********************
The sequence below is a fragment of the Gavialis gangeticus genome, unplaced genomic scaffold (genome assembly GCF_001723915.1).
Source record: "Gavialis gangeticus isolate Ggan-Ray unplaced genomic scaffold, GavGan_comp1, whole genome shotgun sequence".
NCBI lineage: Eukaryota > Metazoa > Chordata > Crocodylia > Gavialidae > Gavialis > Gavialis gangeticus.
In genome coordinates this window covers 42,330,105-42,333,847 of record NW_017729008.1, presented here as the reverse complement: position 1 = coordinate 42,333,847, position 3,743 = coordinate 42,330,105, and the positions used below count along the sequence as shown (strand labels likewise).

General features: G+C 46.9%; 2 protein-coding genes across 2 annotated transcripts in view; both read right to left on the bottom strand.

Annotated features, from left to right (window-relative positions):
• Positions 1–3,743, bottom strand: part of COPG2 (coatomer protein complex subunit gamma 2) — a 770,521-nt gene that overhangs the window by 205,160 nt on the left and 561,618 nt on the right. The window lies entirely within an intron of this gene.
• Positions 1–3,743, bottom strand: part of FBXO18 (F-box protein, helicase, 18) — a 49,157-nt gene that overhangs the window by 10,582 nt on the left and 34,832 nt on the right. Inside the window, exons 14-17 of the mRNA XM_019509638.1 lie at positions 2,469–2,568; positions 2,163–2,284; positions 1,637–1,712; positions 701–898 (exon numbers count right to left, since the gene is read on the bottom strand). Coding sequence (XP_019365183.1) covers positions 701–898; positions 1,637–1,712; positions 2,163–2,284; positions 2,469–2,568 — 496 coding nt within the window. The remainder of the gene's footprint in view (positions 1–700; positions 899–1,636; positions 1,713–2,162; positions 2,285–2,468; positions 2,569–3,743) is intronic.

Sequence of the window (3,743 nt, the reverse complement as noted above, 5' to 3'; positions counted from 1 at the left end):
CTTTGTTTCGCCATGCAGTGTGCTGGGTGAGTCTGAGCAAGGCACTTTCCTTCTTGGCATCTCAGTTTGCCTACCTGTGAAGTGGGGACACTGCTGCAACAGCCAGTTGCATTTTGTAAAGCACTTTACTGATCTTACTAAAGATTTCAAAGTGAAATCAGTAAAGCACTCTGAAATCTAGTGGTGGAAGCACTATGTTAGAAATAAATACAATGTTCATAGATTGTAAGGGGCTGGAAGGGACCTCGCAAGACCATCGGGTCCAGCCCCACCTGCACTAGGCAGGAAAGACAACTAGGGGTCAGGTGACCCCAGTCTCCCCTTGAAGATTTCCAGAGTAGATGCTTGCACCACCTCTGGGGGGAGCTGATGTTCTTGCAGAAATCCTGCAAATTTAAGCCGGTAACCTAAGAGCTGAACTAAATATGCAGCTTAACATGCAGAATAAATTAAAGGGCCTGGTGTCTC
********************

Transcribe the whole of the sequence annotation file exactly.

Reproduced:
The sequence below is a fragment of the Gavialis gangeticus genome, unplaced genomic scaffold (genome assembly GCF_001723915.1).
Source record: "Gavialis gangeticus isolate Ggan-Ray unplaced genomic scaffold, GavGan_comp1, whole genome shotgun sequence".
NCBI lineage: Eukaryota > Metazoa > Chordata > Crocodylia > Gavialidae > Gavialis > Gavialis gangeticus.
In genome coordinates this window covers 42,330,105-42,333,847 of record NW_017729008.1, presented here as the reverse complement: position 1 = coordinate 42,333,847, position 3,743 = coordinate 42,330,105, and the positions used below count along the sequence as shown (strand labels likewise).

General features: G+C 46.9%; 2 protein-coding genes across 2 annotated transcripts in view; both read right to left on the bottom strand.

Annotated features, from left to right (window-relative positions):
• Positions 1–3,743, bottom strand: part of COPG2 (coatomer protein complex subunit gamma 2) — a 770,521-nt gene that overhangs the window by 205,160 nt on the left and 561,618 nt on the right. The window lies entirely within an intron of this gene.
• Positions 1–3,743, bottom strand: part of FBXO18 (F-box protein, helicase, 18) — a 49,157-nt gene that overhangs the window by 10,582 nt on the left and 34,832 nt on the right. Inside the window, exons 14-17 of the mRNA XM_019509638.1 lie at positions 2,469–2,568; positions 2,163–2,284; positions 1,637–1,712; positions 701–898 (exon numbers count right to left, since the gene is read on the bottom strand). Coding sequence (XP_019365183.1) covers positions 701–898; positions 1,637–1,712; positions 2,163–2,284; positions 2,469–2,568 — 496 coding nt within the window. The remainder of the gene's footprint in view (positions 1–700; positions 899–1,636; positions 1,713–2,162; positions 2,285–2,468; positions 2,569–3,743) is intronic.

Sequence of the window (3,743 nt, the reverse complement as noted above, 5' to 3'; positions counted from 1 at the left end):
CTTTGTTTCGCCATGCAGTGTGCTGGGTGAGTCTGAGCAAGGCACTTTCCTTCTTGGCATCTCAGTTTGCCTACCTGTGAAGTGGGGACACTGCTGCAACAGCCAGTTGCATTTTGTAAAGCACTTTACTGATCTTACTAAAGATTTCAAAGTGAAATCAGTAAAGCACTCTGAAATCTAGTGGTGGAAGCACTATGTTAGAAATAAATACAATGTTCATAGATTGTAAGGGGCTGGAAGGGACCTCGCAAGACCATCGGGTCCAGCCCCACCTGCACTAGGCAGGAAAGACAACTAGGGGTCAGGTGACCCCAGTCTCCCCTTGAAGATTTCCAGAGTAGATGCTTGCACCACCTCTGGGGGGAGCTGATGTTCTTGCAGAAATCCTGCAAATTTAAGCCGGTAACCTAAGAGCTGAACTAAATATGCAGCTTAACATGCAGAATAAATTAAAGGGCCTGGTGTCTC